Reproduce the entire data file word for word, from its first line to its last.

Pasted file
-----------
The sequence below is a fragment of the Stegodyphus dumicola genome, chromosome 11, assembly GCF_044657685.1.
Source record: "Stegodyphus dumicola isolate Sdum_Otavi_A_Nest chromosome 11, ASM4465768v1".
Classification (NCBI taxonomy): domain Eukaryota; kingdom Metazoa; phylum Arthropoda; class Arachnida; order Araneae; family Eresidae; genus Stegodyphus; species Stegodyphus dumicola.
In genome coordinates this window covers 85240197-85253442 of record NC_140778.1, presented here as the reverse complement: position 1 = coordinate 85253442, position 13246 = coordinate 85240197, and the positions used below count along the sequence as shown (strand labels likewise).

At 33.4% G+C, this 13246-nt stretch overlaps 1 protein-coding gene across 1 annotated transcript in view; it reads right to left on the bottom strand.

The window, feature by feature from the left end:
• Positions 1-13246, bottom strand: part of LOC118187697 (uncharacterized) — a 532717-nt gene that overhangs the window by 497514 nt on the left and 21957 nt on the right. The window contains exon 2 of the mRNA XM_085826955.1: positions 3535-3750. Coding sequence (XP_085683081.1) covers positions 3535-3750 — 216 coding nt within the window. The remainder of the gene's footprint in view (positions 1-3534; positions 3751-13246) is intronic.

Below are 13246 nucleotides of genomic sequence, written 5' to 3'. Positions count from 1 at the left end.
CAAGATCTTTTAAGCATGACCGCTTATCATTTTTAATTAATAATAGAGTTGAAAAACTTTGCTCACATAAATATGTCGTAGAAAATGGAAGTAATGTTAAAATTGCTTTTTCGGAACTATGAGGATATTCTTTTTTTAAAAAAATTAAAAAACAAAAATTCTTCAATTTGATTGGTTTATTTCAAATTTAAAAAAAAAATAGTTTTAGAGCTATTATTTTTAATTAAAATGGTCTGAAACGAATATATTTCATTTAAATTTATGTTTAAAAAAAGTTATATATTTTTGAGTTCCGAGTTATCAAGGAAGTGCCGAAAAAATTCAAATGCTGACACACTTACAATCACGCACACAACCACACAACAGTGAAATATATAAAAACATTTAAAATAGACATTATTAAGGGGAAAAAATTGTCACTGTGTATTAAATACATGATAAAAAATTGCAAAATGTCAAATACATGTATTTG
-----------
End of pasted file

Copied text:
The sequence below is a fragment of the Stegodyphus dumicola genome, chromosome 11, assembly GCF_044657685.1.
Source record: "Stegodyphus dumicola isolate Sdum_Otavi_A_Nest chromosome 11, ASM4465768v1".
Classification (NCBI taxonomy): domain Eukaryota; kingdom Metazoa; phylum Arthropoda; class Arachnida; order Araneae; family Eresidae; genus Stegodyphus; species Stegodyphus dumicola.
In genome coordinates this window covers 85240197-85253442 of record NC_140778.1, presented here as the reverse complement: position 1 = coordinate 85253442, position 13246 = coordinate 85240197, and the positions used below count along the sequence as shown (strand labels likewise).

At 33.4% G+C, this 13246-nt stretch overlaps 1 protein-coding gene across 1 annotated transcript in view; it reads right to left on the bottom strand.

The window, feature by feature from the left end:
• Positions 1-13246, bottom strand: part of LOC118187697 (uncharacterized) — a 532717-nt gene that overhangs the window by 497514 nt on the left and 21957 nt on the right. The window contains exon 2 of the mRNA XM_085826955.1: positions 3535-3750. Coding sequence (XP_085683081.1) covers positions 3535-3750 — 216 coding nt within the window. The remainder of the gene's footprint in view (positions 1-3534; positions 3751-13246) is intronic.

Below are 13246 nucleotides of genomic sequence, written 5' to 3'. Positions count from 1 at the left end.
CAAGATCTTTTAAGCATGACCGCTTATCATTTTTAATTAATAATAGAGTTGAAAAACTTTGCTCACATAAATATGTCGTAGAAAATGGAAGTAATGTTAAAATTGCTTTTTCGGAACTATGAGGATATTCTTTTTTTAAAAAAATTAAAAAACAAAAATTCTTCAATTTGATTGGTTTATTTCAAATTTAAAAAAAAAATAGTTTTAGAGCTATTATTTTTAATTAAAATGGTCTGAAACGAATATATTTCATTTAAATTTATGTTTAAAAAAAGTTATATATTTTTGAGTTCCGAGTTATCAAGGAAGTGCCGAAAAAATTCAAATGCTGACACACTTACAATCACGCACACAACCACACAACAGTGAAATATATAAAAACATTTAAAATAGACATTATTAAGGGGAAAAAATTGTCACTGTGTATTAAATACATGATAAAAAATTGCAAAATGTCAAATACATGTATTTG